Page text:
From Fairytale to Roadkill: Animals in Art
Conference paper by Stuart Evans
Fine Art masters student Stuart Evans recently gave a paper at a conference on ’Critical Perspectives on Animals in Society’ at Exeter University. He discussed issues surrounding an exhibition that he curated for the School of Art Ceramics Gallery at Aberystwyth Art Centre titled ‘We Spirited Creatures’; an exhibition of figurative ceramics and taxidermy. The exhibition contained images of animals from collections held at Ceredigion Museum and Aberystwyth University.
As art interventions go, this was an ambitious attempt at putting across various ideas about human and animal relationships through art. Three artists came together to investigate how to communicate connections about what it means to be a human animal. By combining objects, sound and poetry they filled the gallery with ‘conversational pieces’ which question how people think about and use animals. Commenting on inviting artists to curate exhibitions, Emeritus Professor Moira Vincentelli feels ‘the strategy is one that is used increasingly by museums and galleries to cast new light over existing collections and disrupts conventional classifications and styles of display.'
Evans, who is also display designer at Ceredigion Museum explains that ‘we came together to explore the way in which humans and animals live together on this small planet. Our relationship with animals is one of shared needs and mutual coexistence. What emerged was a display of ‘suggested conversations’ between placed objects together with poems in Welsh and English and a series of choreographed sounds.'
Elin ap Hywel, poet and translator, used her skills to produce new works for the show. Interpretive labels were not used in the display. The only text to appear was Elin’s poems and single words floating on the glass display cases. Sound artist Anna Evans produced an ongoing work titled ‘The Creation.’ This consisted of religious chanting, snippets of scientific theory, animal calls and Darwinian theory together with recorded personal reminiscence and experience from visitors to the exhibition.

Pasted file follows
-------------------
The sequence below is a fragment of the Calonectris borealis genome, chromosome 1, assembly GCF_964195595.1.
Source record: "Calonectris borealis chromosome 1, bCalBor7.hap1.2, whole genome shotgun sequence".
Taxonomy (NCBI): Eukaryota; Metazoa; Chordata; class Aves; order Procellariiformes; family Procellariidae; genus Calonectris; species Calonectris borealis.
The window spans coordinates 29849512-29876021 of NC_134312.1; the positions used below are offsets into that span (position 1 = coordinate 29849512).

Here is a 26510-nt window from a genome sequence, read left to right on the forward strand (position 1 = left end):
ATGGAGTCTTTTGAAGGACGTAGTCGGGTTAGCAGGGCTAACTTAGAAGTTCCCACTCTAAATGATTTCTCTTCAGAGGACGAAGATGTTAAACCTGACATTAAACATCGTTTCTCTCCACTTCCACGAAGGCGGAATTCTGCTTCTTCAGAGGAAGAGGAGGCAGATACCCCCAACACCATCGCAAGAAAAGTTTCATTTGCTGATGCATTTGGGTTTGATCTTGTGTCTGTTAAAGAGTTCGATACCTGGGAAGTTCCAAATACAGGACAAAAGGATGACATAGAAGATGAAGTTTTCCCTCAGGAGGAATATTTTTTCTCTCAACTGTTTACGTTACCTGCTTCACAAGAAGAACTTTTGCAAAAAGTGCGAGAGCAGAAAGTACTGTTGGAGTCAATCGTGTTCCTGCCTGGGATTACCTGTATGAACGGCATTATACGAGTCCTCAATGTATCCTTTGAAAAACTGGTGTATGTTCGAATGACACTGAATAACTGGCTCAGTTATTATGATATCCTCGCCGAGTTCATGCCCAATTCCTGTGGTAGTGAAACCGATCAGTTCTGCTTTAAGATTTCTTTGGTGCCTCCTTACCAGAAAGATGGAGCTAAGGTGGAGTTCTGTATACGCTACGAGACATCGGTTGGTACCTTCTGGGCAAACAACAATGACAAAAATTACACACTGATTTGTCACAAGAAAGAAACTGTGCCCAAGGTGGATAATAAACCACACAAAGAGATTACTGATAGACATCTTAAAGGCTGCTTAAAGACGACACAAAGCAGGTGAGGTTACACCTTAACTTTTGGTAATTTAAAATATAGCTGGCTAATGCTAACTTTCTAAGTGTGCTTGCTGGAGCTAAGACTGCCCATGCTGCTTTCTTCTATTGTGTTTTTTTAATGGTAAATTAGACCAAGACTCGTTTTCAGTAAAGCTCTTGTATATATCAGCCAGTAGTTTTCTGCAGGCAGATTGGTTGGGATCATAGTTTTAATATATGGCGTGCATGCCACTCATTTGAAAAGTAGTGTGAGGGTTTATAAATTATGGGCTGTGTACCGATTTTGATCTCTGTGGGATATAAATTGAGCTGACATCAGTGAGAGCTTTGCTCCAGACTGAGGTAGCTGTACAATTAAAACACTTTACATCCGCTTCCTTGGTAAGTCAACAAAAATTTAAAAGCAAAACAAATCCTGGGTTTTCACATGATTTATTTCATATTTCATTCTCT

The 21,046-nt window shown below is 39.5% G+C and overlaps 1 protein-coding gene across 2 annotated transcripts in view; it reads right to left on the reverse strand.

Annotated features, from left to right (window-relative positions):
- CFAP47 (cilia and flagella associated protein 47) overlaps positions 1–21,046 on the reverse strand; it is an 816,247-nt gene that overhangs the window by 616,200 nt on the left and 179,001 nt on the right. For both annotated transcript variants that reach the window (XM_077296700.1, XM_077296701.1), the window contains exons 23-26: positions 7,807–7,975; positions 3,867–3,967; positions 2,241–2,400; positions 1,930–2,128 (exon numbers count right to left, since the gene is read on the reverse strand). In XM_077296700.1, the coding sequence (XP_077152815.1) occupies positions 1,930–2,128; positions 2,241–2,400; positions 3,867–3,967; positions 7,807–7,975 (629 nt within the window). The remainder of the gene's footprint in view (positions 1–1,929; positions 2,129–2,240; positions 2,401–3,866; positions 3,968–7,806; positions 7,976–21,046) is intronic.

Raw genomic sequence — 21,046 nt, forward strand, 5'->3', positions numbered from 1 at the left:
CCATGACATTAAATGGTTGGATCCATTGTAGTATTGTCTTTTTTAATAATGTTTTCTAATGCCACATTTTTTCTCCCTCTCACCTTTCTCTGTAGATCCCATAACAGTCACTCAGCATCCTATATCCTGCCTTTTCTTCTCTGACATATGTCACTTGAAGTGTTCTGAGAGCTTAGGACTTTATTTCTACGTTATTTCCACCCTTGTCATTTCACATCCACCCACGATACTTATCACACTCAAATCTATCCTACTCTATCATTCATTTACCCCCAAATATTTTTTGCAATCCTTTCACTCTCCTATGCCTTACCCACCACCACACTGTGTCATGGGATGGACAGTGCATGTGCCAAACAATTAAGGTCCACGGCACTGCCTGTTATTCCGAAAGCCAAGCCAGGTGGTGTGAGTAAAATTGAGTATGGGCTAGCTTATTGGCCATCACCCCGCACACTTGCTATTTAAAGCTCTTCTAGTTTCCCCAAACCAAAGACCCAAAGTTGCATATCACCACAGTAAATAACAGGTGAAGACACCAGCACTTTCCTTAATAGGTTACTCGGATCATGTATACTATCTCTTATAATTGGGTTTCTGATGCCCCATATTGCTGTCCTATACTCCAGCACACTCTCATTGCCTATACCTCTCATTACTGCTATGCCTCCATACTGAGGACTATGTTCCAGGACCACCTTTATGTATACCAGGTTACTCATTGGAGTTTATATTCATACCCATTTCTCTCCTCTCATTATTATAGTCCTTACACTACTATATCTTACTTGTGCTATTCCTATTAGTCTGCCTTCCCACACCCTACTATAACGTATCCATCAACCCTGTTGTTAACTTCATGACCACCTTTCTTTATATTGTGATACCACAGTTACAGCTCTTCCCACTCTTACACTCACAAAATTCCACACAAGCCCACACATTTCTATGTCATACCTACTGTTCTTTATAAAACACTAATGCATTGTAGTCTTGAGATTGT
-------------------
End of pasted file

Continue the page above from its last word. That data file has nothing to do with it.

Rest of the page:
The taxidermy was mainly from the local museum and produced by the Hutchings family of Aberystwyth during late Victorian period. Taxidermy was very popular at this time and this family's work is still highly sought after by collectors. Hutchings are considered to be works of the finest quality and show the animals in attitude. It raises issues about how people viewed animals at that time. By combining the taxidermy with contemporary ceramics raises questions are raised. Various themes are addressed, such as the early representation of animals in cave painting, religious imagery through stories such as the Garden of Eden, Adam Naming the Animals, Noah and the Flood through to animals dressed as humans in fairy tales and mythological beasts in stories such as Beauty and the Beast.
Notions of animals thinking are raised in object combinations such as the guardians of property and time, where animals are shown alongside such items as old keys and clocks, suggesting that they have some recognition of the concept of ownership as well as the past, present and future.
Sexual issues are brought to the surface in the combination of ceramic dancing beasts in a Ruth Barret Danes half-human, half-animal piece and the classical fawn caressing a naked female combined with a fur stole and crocodile handbag. Both these accessories suggest the glamour of using animal skin to attract attention to the opposite sex during human courtship.
The use of animal skins and the presence of death in the display, shown explicitly in the photographs of roadkill and the print by Julian Meredith of a real barn owl, remind us of our own mortality. Whether we accept this inevitable destiny does not prevent us from continually searching for meaning in our lives. Looking and studying animals is a good way to think and by doing this we hold a mirror up to our own lives.